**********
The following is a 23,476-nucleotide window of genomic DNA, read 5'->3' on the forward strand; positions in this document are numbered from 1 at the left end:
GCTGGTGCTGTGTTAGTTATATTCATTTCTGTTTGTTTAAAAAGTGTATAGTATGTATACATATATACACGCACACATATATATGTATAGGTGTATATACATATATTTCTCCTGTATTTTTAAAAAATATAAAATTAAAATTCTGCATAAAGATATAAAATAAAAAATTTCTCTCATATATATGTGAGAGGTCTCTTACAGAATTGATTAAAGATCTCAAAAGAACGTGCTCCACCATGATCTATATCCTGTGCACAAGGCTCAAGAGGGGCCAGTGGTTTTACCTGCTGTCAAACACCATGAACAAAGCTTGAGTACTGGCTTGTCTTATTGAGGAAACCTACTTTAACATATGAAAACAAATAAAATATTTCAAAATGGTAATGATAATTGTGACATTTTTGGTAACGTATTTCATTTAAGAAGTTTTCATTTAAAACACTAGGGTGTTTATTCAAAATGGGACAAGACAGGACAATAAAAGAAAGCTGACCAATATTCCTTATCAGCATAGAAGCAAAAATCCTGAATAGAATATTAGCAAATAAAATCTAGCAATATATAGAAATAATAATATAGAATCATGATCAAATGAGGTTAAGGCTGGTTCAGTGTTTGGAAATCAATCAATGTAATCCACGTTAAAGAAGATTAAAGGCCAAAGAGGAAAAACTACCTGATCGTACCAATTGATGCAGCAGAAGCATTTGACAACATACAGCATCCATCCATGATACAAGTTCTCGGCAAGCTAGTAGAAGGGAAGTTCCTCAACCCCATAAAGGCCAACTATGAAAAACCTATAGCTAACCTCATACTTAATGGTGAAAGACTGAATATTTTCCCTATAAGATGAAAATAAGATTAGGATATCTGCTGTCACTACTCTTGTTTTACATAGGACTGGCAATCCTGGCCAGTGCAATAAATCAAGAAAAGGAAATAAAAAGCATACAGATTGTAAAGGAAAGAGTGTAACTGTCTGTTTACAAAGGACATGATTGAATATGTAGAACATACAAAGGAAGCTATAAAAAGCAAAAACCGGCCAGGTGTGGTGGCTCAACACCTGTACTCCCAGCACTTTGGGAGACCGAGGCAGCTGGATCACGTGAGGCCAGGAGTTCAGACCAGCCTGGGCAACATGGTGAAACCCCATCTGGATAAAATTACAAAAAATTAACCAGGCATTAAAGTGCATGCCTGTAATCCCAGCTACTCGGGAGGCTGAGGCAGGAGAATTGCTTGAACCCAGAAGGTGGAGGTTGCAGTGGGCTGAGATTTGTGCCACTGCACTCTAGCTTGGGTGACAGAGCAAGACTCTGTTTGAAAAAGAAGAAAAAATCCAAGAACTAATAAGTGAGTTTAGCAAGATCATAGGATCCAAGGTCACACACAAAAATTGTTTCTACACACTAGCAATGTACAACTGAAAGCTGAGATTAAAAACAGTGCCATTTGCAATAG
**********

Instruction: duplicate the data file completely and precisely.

The following is a 23,476-nucleotide window of genomic DNA, read 5'->3' on the forward strand; positions in this document are numbered from 1 at the left end:
GCTGGTGCTGTGTTAGTTATATTCATTTCTGTTTGTTTAAAAAGTGTATAGTATGTATACATATATACACGCACACATATATATGTATAGGTGTATATACATATATTTCTCCTGTATTTTTAAAAAATATAAAATTAAAATTCTGCATAAAGATATAAAATAAAAAATTTCTCTCATATATATGTGAGAGGTCTCTTACAGAATTGATTAAAGATCTCAAAAGAACGTGCTCCACCATGATCTATATCCTGTGCACAAGGCTCAAGAGGGGCCAGTGGTTTTACCTGCTGTCAAACACCATGAACAAAGCTTGAGTACTGGCTTGTCTTATTGAGGAAACCTACTTTAACATATGAAAACAAATAAAATATTTCAAAATGGTAATGATAATTGTGACATTTTTGGTAACGTATTTCATTTAAGAAGTTTTCATTTAAAACACTAGGGTGTTTATTCAAAATGGGACAAGACAGGACAATAAAAGAAAGCTGACCAATATTCCTTATCAGCATAGAAGCAAAAATCCTGAATAGAATATTAGCAAATAAAATCTAGCAATATATAGAAATAATAATATAGAATCATGATCAAATGAGGTTAAGGCTGGTTCAGTGTTTGGAAATCAATCAATGTAATCCACGTTAAAGAAGATTAAAGGCCAAAGAGGAAAAACTACCTGATCGTACCAATTGATGCAGCAGAAGCATTTGACAACATACAGCATCCATCCATGATACAAGTTCTCGGCAAGCTAGTAGAAGGGAAGTTCCTCAACCCCATAAAGGCCAACTATGAAAAACCTATAGCTAACCTCATACTTAATGGTGAAAGACTGAATATTTTCCCTATAAGATGAAAATAAGATTAGGATATCTGCTGTCACTACTCTTGTTTTACATAGGACTGGCAATCCTGGCCAGTGCAATAAATCAAGAAAAGGAAATAAAAAGCATACAGATTGTAAAGGAAAGAGTGTAACTGTCTGTTTACAAAGGACATGATTGAATATGTAGAACATACAAAGGAAGCTATAAAAAGCAAAAACCGGCCAGGTGTGGTGGCTCAACACCTGTACTCCCAGCACTTTGGGAGACCGAGGCAGCTGGATCACGTGAGGCCAGGAGTTCAGACCAGCCTGGGCAACATGGTGAAACCCCATCTGGATAAAATTACAAAAAATTAACCAGGCATTAAAGTGCATGCCTGTAATCCCAGCTACTCGGGAGGCTGAGGCAGGAGAATTGCTTGAACCCAGAAGGTGGAGGTTGCAGTGGGCTGAGATTTGTGCCACTGCACTCTAGCTTGGGTGACAGAGCAAGACTCTGTTTGAAAAAGAAGAAAAAATCCAAGAACTAATAAGTGAGTTTAGCAAGATCATAGGATCCAAGGTCACACACAAAAATTGTTTCTACACACTAGCAATGTACAACTGAAAGCTGAGATTAAAAACAGTGCCATTTGCAATAG